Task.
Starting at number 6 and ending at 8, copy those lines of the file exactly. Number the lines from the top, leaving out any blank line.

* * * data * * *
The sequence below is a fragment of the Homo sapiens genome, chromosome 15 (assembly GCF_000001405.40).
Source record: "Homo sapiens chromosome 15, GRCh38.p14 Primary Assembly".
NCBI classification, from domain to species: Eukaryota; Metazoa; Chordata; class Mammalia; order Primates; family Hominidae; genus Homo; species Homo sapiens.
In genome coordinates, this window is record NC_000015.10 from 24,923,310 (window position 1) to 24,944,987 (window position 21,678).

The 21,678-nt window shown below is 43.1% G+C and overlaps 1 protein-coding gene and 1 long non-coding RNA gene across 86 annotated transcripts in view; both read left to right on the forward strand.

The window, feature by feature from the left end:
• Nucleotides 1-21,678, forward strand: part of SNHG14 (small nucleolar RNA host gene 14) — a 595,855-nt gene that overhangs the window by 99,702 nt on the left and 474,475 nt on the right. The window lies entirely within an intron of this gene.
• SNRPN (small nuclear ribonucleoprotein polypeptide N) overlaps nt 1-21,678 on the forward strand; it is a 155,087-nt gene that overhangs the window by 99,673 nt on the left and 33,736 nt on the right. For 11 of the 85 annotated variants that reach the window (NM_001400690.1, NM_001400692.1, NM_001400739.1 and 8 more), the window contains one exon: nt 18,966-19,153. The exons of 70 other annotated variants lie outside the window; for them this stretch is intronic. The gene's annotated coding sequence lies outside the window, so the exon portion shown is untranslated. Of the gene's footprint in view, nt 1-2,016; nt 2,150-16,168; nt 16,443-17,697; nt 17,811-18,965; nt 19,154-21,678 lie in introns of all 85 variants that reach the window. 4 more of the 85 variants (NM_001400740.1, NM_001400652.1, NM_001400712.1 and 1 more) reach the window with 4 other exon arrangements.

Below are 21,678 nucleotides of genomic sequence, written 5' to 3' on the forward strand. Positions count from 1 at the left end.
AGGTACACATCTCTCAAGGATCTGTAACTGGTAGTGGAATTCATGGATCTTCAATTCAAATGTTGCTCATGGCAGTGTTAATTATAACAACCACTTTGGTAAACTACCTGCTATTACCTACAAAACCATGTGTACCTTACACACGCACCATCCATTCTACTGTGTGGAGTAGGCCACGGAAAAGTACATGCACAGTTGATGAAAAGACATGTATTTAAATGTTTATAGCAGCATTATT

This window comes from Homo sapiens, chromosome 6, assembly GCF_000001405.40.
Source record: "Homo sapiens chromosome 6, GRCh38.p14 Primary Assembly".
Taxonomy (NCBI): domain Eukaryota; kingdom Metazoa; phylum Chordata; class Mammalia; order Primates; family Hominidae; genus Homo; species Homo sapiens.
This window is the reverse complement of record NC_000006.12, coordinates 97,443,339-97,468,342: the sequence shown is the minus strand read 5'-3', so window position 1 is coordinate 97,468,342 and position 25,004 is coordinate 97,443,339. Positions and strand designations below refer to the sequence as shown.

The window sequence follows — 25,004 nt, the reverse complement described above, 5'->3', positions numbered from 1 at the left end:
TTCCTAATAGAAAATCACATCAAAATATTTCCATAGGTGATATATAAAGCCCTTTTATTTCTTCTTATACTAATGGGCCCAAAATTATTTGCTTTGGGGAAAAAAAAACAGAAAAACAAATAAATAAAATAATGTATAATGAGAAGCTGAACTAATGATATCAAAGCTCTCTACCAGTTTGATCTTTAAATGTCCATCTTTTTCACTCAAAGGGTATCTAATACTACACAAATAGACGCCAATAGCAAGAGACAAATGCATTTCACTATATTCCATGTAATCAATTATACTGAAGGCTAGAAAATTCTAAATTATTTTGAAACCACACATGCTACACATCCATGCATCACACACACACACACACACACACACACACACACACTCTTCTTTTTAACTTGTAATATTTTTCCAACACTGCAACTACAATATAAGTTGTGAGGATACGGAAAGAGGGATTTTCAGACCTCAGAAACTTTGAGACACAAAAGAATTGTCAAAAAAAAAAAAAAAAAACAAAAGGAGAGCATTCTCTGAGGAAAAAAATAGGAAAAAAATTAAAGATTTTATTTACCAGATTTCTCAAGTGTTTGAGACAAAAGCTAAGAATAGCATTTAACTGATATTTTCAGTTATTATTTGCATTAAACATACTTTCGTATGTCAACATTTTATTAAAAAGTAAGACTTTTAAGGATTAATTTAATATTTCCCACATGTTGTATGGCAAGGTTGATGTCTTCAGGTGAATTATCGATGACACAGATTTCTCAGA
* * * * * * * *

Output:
The window, feature by feature from the left end:
• Nucleotides 1-21,678, forward strand: part of SNHG14 (small nucleolar RNA host gene 14) — a 595,855-nt gene that overhangs the window by 99,702 nt on the left and 474,475 nt on the right. The window lies entirely within an intron of this gene.
• SNRPN (small nuclear ribonucleoprotein polypeptide N) overlaps nt 1-21,678 on the forward strand; it is a 155,087-nt gene that overhangs the window by 99,673 nt on the left and 33,736 nt on the right. For 11 of the 85 annotated variants that reach the window (NM_001400690.1, NM_001400692.1, NM_001400739.1 and 8 more), the window contains one exon: nt 18,966-19,153. The exons of 70 other annotated variants lie outside the window; for them this stretch is intronic. The gene's annotated coding sequence lies outside the window, so the exon portion shown is untranslated. Of the gene's footprint in view, nt 1-2,016; nt 2,150-16,168; nt 16,443-17,697; nt 17,811-18,965; nt 19,154-21,678 lie in introns of all 85 variants that reach the window. 4 more of the 85 variants (NM_001400740.1, NM_001400652.1, NM_001400712.1 and 1 more) reach the window with 4 other exon arrangements.